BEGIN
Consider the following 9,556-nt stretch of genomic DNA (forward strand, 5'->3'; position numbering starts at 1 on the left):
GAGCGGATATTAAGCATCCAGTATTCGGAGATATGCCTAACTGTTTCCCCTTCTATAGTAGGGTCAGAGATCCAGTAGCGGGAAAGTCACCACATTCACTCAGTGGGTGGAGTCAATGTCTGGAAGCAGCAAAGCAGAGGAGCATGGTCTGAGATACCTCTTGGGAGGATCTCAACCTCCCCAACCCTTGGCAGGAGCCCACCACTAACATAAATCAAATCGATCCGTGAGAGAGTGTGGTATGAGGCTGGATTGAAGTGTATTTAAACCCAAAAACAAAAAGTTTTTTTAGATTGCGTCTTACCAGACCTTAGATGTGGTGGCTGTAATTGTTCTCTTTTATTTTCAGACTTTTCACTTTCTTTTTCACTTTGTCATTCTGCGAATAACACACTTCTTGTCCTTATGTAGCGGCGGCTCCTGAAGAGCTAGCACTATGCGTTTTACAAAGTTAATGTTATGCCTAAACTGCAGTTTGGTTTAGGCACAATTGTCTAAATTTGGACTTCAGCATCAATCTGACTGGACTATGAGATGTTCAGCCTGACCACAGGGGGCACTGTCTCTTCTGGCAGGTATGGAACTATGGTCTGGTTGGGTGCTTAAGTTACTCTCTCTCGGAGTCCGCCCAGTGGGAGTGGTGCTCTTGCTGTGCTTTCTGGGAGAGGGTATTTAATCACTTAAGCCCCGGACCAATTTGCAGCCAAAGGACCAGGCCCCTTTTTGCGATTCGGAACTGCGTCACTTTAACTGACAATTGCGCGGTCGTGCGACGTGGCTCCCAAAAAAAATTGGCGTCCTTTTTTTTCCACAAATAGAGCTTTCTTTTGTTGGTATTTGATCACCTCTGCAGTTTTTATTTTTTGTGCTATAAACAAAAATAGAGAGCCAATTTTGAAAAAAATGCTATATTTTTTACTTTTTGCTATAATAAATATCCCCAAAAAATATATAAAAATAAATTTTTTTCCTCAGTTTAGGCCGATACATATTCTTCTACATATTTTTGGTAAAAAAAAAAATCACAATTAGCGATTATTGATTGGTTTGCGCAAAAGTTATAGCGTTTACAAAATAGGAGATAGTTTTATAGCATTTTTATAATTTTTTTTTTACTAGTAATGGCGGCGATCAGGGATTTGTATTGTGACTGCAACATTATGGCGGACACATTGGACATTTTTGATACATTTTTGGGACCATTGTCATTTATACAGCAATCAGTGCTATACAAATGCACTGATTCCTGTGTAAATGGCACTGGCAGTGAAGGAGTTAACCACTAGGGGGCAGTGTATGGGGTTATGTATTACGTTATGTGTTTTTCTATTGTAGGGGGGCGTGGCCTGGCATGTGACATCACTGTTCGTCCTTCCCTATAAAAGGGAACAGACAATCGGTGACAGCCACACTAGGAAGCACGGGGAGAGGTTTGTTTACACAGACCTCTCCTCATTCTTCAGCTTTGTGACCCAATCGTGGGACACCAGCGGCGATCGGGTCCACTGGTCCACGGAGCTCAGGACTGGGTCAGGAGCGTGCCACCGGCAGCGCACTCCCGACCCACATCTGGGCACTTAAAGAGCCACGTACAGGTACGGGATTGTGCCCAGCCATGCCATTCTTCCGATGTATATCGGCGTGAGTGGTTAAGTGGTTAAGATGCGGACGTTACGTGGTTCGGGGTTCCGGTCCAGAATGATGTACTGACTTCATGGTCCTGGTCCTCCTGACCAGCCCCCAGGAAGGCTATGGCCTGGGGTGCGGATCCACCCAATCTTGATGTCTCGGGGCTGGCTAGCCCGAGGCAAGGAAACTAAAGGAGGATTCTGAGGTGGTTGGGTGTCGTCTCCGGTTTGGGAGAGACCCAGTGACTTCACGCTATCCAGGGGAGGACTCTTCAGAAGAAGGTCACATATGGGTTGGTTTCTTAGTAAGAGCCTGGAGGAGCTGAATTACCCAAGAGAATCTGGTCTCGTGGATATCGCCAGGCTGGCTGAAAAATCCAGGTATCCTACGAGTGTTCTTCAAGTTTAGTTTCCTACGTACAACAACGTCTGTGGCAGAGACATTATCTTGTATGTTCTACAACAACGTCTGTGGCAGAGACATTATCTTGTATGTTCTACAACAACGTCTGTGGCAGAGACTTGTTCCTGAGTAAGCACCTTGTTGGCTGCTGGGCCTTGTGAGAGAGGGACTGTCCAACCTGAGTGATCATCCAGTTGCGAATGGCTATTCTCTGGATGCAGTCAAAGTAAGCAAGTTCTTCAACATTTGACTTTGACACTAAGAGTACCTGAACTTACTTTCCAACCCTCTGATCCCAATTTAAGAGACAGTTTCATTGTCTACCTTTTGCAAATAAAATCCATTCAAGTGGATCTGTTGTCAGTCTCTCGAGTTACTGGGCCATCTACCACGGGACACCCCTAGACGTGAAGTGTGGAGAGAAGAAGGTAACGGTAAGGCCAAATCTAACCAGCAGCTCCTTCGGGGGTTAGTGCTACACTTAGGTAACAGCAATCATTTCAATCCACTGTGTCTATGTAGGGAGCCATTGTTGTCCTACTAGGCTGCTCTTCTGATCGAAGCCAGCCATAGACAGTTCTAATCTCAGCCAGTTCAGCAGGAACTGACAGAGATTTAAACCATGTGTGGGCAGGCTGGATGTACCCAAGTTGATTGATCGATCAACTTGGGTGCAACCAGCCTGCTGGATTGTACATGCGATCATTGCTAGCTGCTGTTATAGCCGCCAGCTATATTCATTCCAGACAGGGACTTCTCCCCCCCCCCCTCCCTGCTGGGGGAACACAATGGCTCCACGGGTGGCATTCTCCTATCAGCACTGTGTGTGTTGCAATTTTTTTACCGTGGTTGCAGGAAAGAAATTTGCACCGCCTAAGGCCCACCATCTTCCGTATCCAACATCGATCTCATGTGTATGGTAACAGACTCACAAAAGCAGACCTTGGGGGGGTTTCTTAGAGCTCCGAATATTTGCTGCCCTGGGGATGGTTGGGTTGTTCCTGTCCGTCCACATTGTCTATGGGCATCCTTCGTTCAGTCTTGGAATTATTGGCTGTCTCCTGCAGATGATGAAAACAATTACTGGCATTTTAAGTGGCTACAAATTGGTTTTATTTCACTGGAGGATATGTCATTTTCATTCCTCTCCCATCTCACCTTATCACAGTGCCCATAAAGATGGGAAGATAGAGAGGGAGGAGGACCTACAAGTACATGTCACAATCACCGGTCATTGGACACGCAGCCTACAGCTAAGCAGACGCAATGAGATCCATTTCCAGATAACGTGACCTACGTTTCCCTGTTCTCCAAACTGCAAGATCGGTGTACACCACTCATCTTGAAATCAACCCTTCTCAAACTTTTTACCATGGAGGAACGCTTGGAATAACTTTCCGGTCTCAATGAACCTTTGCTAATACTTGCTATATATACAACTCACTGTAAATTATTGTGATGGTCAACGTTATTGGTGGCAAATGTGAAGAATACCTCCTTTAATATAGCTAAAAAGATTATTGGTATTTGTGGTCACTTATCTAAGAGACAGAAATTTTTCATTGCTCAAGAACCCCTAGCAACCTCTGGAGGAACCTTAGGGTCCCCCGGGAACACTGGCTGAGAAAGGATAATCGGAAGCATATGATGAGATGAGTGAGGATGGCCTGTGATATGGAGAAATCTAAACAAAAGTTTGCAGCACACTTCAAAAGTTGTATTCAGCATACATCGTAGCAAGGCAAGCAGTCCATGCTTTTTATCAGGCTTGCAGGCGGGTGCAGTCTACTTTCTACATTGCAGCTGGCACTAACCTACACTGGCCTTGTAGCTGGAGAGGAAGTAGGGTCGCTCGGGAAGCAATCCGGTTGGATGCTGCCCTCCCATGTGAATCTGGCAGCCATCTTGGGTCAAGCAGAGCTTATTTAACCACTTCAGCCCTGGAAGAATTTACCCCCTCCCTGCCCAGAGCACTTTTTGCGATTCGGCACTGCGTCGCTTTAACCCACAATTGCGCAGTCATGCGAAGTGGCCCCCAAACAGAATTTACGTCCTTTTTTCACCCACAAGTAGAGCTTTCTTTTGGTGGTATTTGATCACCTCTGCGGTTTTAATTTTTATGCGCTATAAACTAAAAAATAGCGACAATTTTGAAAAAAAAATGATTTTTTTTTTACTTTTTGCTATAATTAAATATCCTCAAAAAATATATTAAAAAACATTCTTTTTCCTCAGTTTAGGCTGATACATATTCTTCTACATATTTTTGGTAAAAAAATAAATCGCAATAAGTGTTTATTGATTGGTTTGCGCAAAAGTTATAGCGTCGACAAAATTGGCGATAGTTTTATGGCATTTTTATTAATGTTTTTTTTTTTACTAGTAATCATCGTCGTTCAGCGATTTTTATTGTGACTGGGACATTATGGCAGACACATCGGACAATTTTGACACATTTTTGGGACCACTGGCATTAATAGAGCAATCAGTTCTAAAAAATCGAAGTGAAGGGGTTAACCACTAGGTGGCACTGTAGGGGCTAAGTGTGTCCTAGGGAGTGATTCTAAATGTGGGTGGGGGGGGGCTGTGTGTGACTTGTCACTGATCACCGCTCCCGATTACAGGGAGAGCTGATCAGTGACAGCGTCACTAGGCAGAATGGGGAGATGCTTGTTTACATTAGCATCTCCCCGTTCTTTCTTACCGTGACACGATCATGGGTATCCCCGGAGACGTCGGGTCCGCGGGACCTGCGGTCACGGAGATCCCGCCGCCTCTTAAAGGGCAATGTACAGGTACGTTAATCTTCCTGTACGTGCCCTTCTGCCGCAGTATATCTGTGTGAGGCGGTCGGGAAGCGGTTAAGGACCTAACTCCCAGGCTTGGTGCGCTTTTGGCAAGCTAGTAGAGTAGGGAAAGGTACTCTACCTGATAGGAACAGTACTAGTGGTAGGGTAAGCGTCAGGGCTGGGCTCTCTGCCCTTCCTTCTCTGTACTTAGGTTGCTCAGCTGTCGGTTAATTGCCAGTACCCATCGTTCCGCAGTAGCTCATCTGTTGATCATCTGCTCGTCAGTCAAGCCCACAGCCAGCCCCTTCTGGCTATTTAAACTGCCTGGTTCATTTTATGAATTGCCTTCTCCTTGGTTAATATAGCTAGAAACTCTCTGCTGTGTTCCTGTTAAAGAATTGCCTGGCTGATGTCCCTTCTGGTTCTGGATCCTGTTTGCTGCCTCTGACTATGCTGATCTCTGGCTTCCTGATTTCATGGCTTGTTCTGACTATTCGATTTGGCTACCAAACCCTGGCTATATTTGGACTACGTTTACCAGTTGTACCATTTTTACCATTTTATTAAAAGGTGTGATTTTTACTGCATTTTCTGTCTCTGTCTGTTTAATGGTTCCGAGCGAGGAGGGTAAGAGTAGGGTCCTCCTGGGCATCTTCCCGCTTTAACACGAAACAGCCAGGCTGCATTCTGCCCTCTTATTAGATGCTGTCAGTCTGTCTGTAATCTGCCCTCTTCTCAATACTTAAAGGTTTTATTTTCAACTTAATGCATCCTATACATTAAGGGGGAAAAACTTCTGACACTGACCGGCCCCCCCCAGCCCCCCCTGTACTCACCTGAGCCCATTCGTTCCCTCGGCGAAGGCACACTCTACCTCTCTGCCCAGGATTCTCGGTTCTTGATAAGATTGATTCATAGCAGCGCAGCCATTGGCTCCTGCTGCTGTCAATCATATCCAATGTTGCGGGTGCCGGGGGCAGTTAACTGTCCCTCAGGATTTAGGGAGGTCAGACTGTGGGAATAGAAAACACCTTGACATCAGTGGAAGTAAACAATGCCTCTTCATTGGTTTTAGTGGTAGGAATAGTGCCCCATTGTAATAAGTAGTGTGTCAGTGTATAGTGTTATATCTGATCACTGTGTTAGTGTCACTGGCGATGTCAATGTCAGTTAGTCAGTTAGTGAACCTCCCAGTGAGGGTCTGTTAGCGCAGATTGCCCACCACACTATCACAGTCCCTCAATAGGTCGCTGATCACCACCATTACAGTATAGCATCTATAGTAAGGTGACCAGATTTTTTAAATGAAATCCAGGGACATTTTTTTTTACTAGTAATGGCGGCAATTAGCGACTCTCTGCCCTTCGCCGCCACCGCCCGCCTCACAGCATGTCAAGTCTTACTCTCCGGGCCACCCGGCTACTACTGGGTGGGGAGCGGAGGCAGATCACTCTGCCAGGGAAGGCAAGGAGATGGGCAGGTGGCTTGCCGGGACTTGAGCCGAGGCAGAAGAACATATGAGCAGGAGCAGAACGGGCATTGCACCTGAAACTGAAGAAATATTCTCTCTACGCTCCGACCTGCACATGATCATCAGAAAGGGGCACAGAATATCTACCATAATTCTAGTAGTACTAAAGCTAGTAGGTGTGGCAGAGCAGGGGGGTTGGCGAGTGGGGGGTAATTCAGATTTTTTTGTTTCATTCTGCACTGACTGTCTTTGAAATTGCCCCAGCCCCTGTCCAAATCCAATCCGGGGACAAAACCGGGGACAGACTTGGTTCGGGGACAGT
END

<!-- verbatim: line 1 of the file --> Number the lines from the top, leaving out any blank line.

Consider the following 9,556-nt stretch of genomic DNA (forward strand, 5'->3'; position numbering starts at 1 on the left):